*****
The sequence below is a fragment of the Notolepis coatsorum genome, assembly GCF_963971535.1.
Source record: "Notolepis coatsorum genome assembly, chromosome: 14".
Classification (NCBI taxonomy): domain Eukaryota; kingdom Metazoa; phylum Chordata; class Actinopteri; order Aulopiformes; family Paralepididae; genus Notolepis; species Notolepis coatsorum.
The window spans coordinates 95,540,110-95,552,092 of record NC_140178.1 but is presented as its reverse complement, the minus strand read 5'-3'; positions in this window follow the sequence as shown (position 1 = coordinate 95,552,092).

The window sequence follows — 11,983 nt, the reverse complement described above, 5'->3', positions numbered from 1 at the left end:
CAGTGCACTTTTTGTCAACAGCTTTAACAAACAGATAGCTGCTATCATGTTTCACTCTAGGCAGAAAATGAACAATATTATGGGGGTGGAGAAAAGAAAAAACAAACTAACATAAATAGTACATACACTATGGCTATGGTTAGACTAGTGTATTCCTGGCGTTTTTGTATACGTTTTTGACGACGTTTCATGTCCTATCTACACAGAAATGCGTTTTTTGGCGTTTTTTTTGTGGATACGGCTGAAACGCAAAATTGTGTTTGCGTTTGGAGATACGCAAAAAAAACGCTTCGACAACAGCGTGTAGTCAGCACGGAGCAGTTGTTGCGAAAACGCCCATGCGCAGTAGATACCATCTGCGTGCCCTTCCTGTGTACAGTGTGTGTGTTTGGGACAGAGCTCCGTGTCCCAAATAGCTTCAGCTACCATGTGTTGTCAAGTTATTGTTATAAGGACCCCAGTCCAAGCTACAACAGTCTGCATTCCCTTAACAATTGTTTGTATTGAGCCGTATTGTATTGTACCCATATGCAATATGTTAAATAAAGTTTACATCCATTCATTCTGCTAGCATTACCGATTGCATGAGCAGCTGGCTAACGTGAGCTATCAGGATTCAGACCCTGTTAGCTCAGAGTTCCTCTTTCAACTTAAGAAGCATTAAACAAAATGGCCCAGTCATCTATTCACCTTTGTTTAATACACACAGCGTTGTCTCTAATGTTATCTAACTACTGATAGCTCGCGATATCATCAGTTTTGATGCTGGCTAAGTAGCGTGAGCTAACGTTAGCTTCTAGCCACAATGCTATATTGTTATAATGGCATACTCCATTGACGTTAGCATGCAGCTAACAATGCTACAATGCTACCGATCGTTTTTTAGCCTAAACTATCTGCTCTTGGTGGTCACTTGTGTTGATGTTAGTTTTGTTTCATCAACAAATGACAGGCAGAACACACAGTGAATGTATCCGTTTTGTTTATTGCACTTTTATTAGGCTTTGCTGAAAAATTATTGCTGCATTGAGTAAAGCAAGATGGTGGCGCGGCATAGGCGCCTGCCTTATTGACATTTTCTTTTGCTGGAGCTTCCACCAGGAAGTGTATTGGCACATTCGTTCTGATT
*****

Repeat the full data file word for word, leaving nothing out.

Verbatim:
The sequence below is a fragment of the Notolepis coatsorum genome, assembly GCF_963971535.1.
Source record: "Notolepis coatsorum genome assembly, chromosome: 14".
Classification (NCBI taxonomy): domain Eukaryota; kingdom Metazoa; phylum Chordata; class Actinopteri; order Aulopiformes; family Paralepididae; genus Notolepis; species Notolepis coatsorum.
The window spans coordinates 95,540,110-95,552,092 of record NC_140178.1 but is presented as its reverse complement, the minus strand read 5'-3'; positions in this window follow the sequence as shown (position 1 = coordinate 95,552,092).

The window sequence follows — 11,983 nt, the reverse complement described above, 5'->3', positions numbered from 1 at the left end:
CAGTGCACTTTTTGTCAACAGCTTTAACAAACAGATAGCTGCTATCATGTTTCACTCTAGGCAGAAAATGAACAATATTATGGGGGTGGAGAAAAGAAAAAACAAACTAACATAAATAGTACATACACTATGGCTATGGTTAGACTAGTGTATTCCTGGCGTTTTTGTATACGTTTTTGACGACGTTTCATGTCCTATCTACACAGAAATGCGTTTTTTGGCGTTTTTTTTGTGGATACGGCTGAAACGCAAAATTGTGTTTGCGTTTGGAGATACGCAAAAAAAACGCTTCGACAACAGCGTGTAGTCAGCACGGAGCAGTTGTTGCGAAAACGCCCATGCGCAGTAGATACCATCTGCGTGCCCTTCCTGTGTACAGTGTGTGTGTTTGGGACAGAGCTCCGTGTCCCAAATAGCTTCAGCTACCATGTGTTGTCAAGTTATTGTTATAAGGACCCCAGTCCAAGCTACAACAGTCTGCATTCCCTTAACAATTGTTTGTATTGAGCCGTATTGTATTGTACCCATATGCAATATGTTAAATAAAGTTTACATCCATTCATTCTGCTAGCATTACCGATTGCATGAGCAGCTGGCTAACGTGAGCTATCAGGATTCAGACCCTGTTAGCTCAGAGTTCCTCTTTCAACTTAAGAAGCATTAAACAAAATGGCCCAGTCATCTATTCACCTTTGTTTAATACACACAGCGTTGTCTCTAATGTTATCTAACTACTGATAGCTCGCGATATCATCAGTTTTGATGCTGGCTAAGTAGCGTGAGCTAACGTTAGCTTCTAGCCACAATGCTATATTGTTATAATGGCATACTCCATTGACGTTAGCATGCAGCTAACAATGCTACAATGCTACCGATCGTTTTTTAGCCTAAACTATCTGCTCTTGGTGGTCACTTGTGTTGATGTTAGTTTTGTTTCATCAACAAATGACAGGCAGAACACACAGTGAATGTATCCGTTTTGTTTATTGCACTTTTATTAGGCTTTGCTGAAAAATTATTGCTGCATTGAGTAAAGCAAGATGGTGGCGCGGCATAGGCGCCTGCCTTATTGACATTTTCTTTTGCTGGAGCTTCCACCAGGAAGTGTATTGGCACATTCGTTCTGATT